Thanks Dr C!
  6. Aug 18, 2014 #5


    Staff: Mentor

    Well first a correct analysis with photons really needs QED (Quantum Electrodynamics) since the photons are actually excitations of an underlying EM field - I will let those more conversant with QED answer it from that view. The issue with the usual explanation is photons, because they travel at the speed of light do not have a rest frame, hence not an actual position.

    I will instead confine myself to if they were actually quantum particles in the usual sense, which is the usual way its treated in beginning treatments - its wrong - but we all must start somewhere.

    In that view each photon interferes with itself. However the actual analysis of that is usually the handwavey wave-particle duality - which in itself isn't correct either:

    Instead I will give a link to a better explanation that's sort of halfway between the wave particle duality and QED:

    Notice its not in terms of position, but rather of an uncertain direction of momentum, which is a bit closer to what's going on with photons.

    It is regrettable that right from the start its hard to give the real explanation, and even though I have read a lot of books on QM I don't understand QED well enough to give the answer in terms of that.

    Hopefully however the link will help you in understanding at the beginning level.

  7. Aug 18, 2014 #6
    I disagree. If you shine a laser beam into the double slit then where the pattern appears on the screen will depend on the angle that the beam makes to the normal of the plane in which the double slit is in. In effect the pattern depends on the nature of the details of the beam, i.e. the source of wave packets of light.
  8. Aug 20, 2014 #7


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    Thanks very much Bill. I will read these threads. May I ask you to comment more specifically on question #2? Thanks again! RJP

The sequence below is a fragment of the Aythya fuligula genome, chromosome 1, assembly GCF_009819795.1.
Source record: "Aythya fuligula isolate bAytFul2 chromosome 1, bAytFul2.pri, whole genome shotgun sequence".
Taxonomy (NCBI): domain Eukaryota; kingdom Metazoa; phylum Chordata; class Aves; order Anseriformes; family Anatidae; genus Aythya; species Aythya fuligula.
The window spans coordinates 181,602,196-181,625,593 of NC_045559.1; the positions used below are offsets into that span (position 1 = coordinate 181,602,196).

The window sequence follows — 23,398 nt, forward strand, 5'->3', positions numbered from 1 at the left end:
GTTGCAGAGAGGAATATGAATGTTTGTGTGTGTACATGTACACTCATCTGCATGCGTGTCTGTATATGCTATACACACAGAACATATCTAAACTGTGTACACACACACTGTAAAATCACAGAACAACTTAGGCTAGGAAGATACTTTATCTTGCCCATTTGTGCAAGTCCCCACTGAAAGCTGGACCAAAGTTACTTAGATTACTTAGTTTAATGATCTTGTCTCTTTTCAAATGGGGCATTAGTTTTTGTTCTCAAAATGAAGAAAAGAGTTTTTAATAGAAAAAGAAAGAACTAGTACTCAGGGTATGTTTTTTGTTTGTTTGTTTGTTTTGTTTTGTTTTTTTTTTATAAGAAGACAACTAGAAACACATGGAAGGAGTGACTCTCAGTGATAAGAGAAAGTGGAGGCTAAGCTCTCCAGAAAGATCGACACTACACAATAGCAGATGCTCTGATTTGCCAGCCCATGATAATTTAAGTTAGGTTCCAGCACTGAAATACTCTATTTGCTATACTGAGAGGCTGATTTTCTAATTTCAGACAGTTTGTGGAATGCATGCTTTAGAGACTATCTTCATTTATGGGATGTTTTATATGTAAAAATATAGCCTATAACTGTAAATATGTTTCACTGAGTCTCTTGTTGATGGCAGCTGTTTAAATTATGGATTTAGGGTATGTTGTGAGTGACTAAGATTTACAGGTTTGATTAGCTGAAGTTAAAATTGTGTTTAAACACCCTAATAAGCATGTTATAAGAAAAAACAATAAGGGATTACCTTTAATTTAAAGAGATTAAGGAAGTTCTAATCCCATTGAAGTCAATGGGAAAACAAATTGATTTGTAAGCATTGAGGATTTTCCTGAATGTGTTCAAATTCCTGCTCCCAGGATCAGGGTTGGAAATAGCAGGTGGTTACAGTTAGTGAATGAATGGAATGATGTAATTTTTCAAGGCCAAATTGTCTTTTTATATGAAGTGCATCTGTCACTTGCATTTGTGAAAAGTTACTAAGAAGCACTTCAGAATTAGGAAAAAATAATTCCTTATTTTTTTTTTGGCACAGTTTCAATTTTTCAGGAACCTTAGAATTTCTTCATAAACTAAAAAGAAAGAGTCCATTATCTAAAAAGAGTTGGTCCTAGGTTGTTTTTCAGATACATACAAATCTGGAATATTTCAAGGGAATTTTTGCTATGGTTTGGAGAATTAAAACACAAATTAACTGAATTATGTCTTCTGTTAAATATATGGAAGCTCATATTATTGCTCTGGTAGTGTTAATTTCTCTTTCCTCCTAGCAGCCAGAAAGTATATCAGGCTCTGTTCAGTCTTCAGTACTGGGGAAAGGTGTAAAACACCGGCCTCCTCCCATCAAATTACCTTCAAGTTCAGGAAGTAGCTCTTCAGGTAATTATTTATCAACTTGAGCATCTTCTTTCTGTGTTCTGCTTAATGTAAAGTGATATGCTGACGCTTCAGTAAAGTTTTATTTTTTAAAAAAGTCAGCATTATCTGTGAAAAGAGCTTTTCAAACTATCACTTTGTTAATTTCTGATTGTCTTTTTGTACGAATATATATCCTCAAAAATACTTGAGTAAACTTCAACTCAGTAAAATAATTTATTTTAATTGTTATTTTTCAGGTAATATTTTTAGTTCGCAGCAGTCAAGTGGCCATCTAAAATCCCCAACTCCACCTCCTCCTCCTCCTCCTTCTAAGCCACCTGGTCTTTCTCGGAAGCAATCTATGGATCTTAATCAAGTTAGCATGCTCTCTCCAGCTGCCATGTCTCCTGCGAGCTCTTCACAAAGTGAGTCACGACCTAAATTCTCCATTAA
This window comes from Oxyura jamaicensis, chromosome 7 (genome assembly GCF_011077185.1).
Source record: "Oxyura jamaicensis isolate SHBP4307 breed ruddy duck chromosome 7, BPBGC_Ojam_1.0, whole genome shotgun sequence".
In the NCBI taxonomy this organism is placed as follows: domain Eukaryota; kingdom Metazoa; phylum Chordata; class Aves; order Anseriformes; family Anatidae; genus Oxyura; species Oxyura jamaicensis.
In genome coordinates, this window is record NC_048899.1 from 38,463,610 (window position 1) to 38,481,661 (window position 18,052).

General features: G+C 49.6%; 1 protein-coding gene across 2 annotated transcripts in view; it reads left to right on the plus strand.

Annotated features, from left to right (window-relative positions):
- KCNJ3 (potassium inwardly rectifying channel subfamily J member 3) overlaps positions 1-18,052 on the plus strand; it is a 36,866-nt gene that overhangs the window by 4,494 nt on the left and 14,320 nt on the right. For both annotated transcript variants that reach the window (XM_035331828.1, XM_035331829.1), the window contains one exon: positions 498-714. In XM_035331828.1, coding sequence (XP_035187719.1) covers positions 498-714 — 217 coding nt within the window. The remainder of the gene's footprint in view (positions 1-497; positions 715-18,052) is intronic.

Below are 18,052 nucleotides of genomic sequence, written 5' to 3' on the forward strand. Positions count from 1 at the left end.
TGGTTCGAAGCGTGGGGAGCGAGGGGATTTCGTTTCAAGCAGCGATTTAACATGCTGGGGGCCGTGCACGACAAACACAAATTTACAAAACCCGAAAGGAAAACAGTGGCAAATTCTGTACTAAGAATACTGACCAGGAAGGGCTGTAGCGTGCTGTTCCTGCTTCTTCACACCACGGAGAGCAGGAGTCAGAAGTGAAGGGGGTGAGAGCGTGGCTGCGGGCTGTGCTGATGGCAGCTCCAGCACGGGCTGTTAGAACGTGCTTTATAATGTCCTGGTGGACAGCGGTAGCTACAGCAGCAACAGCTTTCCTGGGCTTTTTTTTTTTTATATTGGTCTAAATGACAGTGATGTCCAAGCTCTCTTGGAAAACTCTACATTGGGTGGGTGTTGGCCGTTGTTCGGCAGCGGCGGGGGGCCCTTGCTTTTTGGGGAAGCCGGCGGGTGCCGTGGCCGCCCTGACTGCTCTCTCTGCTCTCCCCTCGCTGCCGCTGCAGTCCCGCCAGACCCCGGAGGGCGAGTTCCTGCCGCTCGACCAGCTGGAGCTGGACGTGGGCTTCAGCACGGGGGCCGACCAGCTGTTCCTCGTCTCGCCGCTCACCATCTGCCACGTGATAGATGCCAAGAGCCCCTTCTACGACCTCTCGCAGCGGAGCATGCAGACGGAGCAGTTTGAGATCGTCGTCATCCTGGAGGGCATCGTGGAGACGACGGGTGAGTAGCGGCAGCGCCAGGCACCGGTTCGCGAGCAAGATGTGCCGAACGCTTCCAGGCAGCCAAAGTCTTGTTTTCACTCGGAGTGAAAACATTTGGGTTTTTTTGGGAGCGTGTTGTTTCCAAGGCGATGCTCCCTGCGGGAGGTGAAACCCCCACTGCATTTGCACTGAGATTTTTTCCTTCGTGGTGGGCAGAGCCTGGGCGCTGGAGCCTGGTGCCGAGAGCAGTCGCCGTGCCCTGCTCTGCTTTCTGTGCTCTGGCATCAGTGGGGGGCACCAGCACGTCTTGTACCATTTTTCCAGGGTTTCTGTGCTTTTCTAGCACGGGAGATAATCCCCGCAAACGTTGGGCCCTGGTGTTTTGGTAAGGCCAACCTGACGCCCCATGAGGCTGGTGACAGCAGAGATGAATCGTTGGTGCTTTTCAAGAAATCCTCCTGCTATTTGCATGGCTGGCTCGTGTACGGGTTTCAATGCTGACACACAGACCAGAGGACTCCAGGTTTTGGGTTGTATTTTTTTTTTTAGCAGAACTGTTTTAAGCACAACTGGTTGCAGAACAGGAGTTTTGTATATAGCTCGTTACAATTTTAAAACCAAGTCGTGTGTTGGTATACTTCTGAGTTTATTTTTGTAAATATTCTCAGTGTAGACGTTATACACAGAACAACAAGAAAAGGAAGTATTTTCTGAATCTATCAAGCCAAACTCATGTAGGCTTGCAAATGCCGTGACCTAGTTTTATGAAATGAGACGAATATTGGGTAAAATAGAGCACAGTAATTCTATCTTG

9. Aug 20, 2014 #8


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    Okay I take my last question back Bill. I have looked at the progressive wave interference images on Google images and the answer to question #2 is a resounding yes. Sans detection, or dare I say it information creation, single photons land outside classical geometric limits. Hence to wave of wave particle duality. And this is not entanglement because it is a SINGLE photon doing the magic trick. I can't believe how long it is taking me to fully understand this one experiment.

    Can you comment on the reported experiments where detectors on / recorder off = wave and dectectors on / recorder on = particle? and the implications that some draw on this re consciousness or digital philosophy?

    I know it appears I am headed into what is currently the philosophical area, but my question is not... is this apparatus setup/result correct?
  10. Aug 20, 2014 #9


    Staff: Mentor

    That's OK - I will steer clear of the philosophy.

    I don't know the experiments you are talking about but I can confirm that QM does NOT require conciousness of any form.

    For what's really going on at the foundations of QM check out a post I did a while ago - see post 137:
    https://www.physicsforums.com/showthr...=763139&page=8 [Broken]

    A few comments:
    1. Observations occur in a common-sense classical world that exists independent of us - conciousness not required.
    2. The state is simply a mathematical aid, required by the foundational axiom, to help in calculating the probabilities.

    Last edited by a moderator: May 6, 2017